3. We find that the questions referred are concluded against the respondent by the decision of the Supreme Court in State of Gujarat v. Patel Ramjibhai Danabhai : 3SCR788 . Before considering that case, it would be useful to point out that section 14(6) of the said Act corresponds to section 33(6) of the Bombay Sales Tax Act, 1959, and section 15 of the said Act corresponds to section 35 of the Bombay Sales Tax Act, 1959. In the aforesaid case the controversy related to the constitutional validity of section 33(6) of the Bombay Sales Tax Act, 1959, and section 14(6) of the said Act, viz., Bombay Sales Tax Act, 1953. It was held that these sections did not violate article 14 of the Constitution of India and were valid. It was held that section 33(6) of the Bombay Sales Tax Act, 1959, is, in terms, restricted in its application to the case of an unregistered dealer whose modus operandi to evade tax involves ab initio disregard of the law. It does not apply to a registered dealer who has escaped assessment or has been under-assessed or assessed at a lower rate of has been wrongly allowed any deductions or has concealed any material particulars relating to sales or purchases or has knowingly furnished incorrect returns. The case of such a registered dealer will fall under section 35 and not under section 33(6). While section 33(6) is a special provision confined to a particular class of tax evaders, namely, unregistered dealers, section 35 is a general provision to deal with cases of escaped assessment or under-assessment. Construed in accordance with the fundamental principle that the general provisions must always yield to the special provisions, the special class of unregistered dealers covered by section 33(6) must be taken to have been excluded from the purview of the general provisions in section 35.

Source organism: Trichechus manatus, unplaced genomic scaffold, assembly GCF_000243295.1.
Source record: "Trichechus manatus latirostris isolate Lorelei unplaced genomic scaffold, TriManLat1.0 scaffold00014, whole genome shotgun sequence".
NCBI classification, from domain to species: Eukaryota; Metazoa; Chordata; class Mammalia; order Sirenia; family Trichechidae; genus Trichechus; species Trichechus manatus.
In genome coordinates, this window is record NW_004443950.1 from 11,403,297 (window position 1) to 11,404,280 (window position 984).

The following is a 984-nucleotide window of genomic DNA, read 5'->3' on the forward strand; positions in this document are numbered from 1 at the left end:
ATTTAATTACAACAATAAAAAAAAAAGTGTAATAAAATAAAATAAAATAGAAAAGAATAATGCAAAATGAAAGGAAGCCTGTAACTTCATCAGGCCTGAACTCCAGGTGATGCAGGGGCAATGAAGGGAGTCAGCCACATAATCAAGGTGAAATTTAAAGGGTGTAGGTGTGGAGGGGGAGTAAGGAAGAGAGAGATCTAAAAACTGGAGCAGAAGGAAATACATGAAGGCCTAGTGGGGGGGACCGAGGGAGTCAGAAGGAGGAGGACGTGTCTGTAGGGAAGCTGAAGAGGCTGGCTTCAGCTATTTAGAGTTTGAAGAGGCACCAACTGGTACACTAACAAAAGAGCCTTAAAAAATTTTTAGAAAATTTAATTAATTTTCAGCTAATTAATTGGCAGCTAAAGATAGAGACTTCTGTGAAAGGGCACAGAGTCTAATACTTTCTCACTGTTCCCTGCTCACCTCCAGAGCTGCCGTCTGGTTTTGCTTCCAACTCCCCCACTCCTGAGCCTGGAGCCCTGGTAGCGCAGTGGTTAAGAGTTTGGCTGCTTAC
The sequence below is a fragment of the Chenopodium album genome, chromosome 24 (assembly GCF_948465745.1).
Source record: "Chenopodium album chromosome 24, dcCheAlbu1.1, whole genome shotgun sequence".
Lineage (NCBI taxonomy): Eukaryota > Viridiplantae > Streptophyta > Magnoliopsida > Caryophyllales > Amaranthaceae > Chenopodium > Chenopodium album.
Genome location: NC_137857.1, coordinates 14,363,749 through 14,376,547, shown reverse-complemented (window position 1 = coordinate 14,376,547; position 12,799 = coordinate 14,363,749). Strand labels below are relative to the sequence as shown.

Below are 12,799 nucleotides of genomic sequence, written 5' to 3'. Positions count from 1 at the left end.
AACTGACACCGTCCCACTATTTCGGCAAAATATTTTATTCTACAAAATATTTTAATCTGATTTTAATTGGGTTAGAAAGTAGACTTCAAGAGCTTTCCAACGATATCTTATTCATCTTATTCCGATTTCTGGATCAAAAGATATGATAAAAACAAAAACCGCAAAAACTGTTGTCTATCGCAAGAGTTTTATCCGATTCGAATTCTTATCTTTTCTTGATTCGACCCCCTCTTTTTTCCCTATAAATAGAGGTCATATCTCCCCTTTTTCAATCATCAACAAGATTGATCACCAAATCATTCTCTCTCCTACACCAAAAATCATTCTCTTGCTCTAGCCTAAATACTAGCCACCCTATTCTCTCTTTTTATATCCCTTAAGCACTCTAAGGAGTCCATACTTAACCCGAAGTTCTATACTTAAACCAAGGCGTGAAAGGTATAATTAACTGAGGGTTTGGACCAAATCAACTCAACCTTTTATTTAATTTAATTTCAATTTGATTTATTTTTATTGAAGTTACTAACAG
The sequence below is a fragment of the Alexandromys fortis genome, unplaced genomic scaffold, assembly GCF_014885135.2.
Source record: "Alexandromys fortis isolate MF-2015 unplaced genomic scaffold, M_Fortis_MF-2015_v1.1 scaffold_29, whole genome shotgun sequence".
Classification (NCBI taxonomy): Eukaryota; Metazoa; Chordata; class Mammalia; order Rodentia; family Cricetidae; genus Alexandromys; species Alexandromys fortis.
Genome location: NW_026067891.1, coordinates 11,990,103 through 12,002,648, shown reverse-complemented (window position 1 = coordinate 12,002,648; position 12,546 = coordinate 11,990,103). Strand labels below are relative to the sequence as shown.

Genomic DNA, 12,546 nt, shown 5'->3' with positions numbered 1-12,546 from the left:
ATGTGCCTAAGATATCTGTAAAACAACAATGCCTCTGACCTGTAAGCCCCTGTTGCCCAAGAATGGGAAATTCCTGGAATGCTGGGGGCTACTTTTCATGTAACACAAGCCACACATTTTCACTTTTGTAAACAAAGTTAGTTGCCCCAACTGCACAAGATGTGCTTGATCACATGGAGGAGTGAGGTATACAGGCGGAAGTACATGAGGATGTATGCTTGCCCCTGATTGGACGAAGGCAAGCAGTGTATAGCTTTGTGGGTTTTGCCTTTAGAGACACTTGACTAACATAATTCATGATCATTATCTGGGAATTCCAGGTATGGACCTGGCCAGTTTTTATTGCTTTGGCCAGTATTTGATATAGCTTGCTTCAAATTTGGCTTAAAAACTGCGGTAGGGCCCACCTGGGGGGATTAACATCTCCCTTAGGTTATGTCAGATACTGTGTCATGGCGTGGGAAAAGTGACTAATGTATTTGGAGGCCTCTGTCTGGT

4. From the aforesaid decision it is clear that the case of the respondent, being an unregistered dealer, was covered by the provisions of section 14(6) of the said Act. It may be pointed out that unlike section 15 which provides a time-limit, which at the relevant time was 5 years, there is no such time-limit provided at all in section 14(6) of the said Act. Hence there was no question of the order of assessment being invalid in law on the ground that the notice in form XIII had been issued beyond the time-limit of 5 years.
5. In the result the questions referred to us are answered as follows :
Question No. (1) : in the negative.
Question No. (2) : in the negative.
It is clarified the both the questions are answered in favour of the department and against the dealer-respondent.
6. We may only clarify that, in view of the fact that in this case it was only the provisions of section 14(6) which were applicable, the question as to whether the period under assessment was completed assessment year or not would make no difference.
The respondent to pay to the applicant the costs of this reference.